How do you capture the feeling of motion in a photograph? And how do you film dance in a way that conveys the immediacy and magic of live performance?
They're two related questions—and, basically, unanswerable ones. But here at DS, we've recently come across two artists' beautiful attempts to address them.
First up: Choros, an experimental video by Michael Langan. He layered multiple clips of a woman doing simple dance steps, stretching each clip to a different length to create a series of visual echoes. It's a little trippy, but it also evokes that feeling you get while watching live dance of having certain images burned into your retinas.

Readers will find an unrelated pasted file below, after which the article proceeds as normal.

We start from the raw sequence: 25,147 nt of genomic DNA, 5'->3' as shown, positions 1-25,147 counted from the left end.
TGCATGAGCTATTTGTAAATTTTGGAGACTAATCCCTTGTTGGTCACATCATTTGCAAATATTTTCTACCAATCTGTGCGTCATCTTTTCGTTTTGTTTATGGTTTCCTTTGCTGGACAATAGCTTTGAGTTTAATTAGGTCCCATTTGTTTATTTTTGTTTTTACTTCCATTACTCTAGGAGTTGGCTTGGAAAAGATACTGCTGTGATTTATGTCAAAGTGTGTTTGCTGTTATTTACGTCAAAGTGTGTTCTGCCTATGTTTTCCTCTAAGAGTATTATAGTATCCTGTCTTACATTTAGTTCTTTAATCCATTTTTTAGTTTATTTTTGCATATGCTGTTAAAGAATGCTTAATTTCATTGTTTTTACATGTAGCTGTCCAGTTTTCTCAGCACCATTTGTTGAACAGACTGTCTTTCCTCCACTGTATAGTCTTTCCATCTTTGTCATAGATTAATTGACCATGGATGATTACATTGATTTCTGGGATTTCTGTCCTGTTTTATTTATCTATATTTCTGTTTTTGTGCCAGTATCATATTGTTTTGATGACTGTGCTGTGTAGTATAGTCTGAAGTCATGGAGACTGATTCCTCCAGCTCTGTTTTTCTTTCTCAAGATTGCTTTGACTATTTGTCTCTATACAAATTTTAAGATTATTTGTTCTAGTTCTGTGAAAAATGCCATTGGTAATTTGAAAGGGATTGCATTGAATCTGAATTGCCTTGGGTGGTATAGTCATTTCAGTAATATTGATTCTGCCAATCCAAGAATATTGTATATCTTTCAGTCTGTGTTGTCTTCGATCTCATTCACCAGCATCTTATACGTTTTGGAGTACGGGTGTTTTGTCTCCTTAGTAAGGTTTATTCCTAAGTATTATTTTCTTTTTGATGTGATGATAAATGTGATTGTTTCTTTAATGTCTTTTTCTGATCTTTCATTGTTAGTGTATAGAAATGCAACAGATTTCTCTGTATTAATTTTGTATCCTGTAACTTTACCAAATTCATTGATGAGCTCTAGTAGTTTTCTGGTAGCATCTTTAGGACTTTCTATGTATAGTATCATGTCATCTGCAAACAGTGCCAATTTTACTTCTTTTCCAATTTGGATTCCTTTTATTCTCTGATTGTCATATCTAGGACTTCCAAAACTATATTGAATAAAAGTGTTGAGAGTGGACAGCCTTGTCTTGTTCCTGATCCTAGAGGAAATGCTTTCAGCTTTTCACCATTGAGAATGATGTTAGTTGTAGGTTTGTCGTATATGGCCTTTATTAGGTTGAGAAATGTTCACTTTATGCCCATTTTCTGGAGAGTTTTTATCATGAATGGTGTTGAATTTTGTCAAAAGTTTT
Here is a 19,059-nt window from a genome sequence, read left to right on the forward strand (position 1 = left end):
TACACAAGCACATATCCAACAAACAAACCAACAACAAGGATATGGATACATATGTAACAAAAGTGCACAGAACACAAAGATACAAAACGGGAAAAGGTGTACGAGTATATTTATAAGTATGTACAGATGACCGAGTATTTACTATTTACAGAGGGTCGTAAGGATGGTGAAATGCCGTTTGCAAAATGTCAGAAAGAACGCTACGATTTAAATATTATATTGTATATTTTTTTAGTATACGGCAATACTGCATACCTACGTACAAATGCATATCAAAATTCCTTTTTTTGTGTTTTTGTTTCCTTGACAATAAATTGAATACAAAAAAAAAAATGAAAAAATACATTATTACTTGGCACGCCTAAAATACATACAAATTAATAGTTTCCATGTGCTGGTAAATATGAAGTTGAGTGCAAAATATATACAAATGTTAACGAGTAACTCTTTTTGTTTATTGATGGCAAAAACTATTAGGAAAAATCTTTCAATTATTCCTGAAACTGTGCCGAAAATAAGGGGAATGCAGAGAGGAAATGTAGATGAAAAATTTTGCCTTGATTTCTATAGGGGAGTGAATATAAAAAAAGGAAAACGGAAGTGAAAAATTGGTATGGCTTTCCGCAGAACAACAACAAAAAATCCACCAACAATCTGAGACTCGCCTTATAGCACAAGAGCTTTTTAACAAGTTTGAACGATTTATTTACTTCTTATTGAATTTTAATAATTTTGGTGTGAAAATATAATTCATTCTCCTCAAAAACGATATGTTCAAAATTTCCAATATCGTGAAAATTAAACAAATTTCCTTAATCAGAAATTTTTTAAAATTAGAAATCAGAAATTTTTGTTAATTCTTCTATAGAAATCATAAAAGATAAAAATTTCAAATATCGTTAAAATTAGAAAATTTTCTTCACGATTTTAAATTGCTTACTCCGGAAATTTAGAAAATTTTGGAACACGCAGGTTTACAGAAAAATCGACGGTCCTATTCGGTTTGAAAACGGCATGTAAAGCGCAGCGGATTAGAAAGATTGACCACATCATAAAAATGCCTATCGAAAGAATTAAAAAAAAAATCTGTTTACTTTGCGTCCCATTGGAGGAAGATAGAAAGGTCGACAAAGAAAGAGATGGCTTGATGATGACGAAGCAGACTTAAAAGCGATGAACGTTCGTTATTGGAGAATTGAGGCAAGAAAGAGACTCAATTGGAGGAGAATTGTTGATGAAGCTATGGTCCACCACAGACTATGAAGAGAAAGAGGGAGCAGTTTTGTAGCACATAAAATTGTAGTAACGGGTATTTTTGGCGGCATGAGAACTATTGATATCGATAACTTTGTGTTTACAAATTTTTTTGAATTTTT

And then there are a series of photographs taken by Leon Neal of Britain's National Post. The long-exposure images of dancers participating in the "Emerging Dancer 2013" competition record multiple movements in one image. Transitional steps become painterly motion blurs. (Like Langan's film, these are also kind of trippy. I guess the lesson of the day is that dance is far out, man.)
[portfolio_slideshow nowrap=0 thumbs=true timeout=4000 showtitles=true showcaps=true showdesc=true]